First look: VMware vSphere 4.1 keeps the virtualization crown

With scalability improvements, network and storage I/O control, and countless other enhancements, VMware continues to redefine the possibilities for server virtualization

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Little has changed in the vSphere client since the last revision, although error reporting seems better than in earlier incarnations. Previous error reporting was extremely opaque, which was aggravating at best when dealing with problems within the infrastructure. The error reports in vSphere 4.1 provide more data, which should assist in troubleshooting.

I set up a cluster with Enhanced vMotion Compatibility, and vMotions across the disparate CPUs in the lab servers worked well. vMotions are definitely faster in vSphere 4.1, but not amazingly so. Rough estimates might be a 25 or 30 percent uptake in some situations, but the speed of any vMotion is highly dependent on the host network I/O speeds, as well as storage speeds if a storage vMotion is attempted, and the load on the virtual machine itself.

I did run into a few errors related to HA configuration, which shouldn't come as a big surprise. HA can be relatively cranky to operate on occasion.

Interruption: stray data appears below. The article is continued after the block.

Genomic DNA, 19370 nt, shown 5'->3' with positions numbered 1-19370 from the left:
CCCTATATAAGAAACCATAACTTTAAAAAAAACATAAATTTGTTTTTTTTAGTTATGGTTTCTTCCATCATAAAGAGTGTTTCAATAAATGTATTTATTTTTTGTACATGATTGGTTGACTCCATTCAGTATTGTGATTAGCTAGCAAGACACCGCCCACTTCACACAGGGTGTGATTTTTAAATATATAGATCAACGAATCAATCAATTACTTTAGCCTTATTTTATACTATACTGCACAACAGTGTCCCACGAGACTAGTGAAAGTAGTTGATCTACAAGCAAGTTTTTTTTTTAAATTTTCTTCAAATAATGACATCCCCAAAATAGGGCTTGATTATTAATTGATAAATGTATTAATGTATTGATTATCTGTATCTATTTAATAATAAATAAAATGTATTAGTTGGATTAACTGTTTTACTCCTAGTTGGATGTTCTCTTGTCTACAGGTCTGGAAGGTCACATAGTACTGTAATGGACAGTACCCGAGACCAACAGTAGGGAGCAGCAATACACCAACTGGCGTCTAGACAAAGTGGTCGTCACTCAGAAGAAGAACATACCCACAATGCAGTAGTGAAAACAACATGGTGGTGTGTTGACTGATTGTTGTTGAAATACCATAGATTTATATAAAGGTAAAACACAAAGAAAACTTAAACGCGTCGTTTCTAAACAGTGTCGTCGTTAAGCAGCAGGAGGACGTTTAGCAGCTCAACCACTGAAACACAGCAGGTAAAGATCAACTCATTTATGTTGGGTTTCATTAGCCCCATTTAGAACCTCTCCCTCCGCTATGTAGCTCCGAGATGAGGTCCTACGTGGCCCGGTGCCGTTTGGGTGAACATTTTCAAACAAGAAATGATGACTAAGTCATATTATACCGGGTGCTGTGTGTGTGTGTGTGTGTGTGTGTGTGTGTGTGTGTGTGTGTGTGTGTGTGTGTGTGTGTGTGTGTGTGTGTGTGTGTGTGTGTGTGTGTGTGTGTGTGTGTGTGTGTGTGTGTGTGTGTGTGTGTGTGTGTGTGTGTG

I had time to work with the storage and network I/O control features and found them simple enough. These features may not be necessary for typical midsize implementations, but for larger and more I/O-intensive workloads, they will make a significant difference in the day-to-day functioning of the overall environment. The ability to prioritize storage access in times of high contention opens many doors that were previously closed.

The network I/O controls will appeal to a broader audience. Although there are ways of achieving this goal external to the hypervisor, adding this capability within the scope of the virtual machine reduces cost and complexity.

Movin' on up
It's clear that VMware is continuing to push the boundaries in terms of what's possible in the world of server virtualization. The consistent progress shown by each version of VMware's flagship product simply hardens the cement of an already solid foundation. There are still oddities present in various aspects of the solution, but they do not generally impact the bread-and-butter hypervisor functionality; vSphere is as stable as an x86 hypervisor gets these days.

The main concerns with vSphere have historically been the high licensing cost and the squirrelly error reporting. The latter seems to be better in this revision, but it's still not where it should be. As for licensing costs, there's some relief for small businesses, if not for large ones. VMware has lowered the price of the Essentials edition, and added vMotion to the Essentials Plus and Standard editions. 

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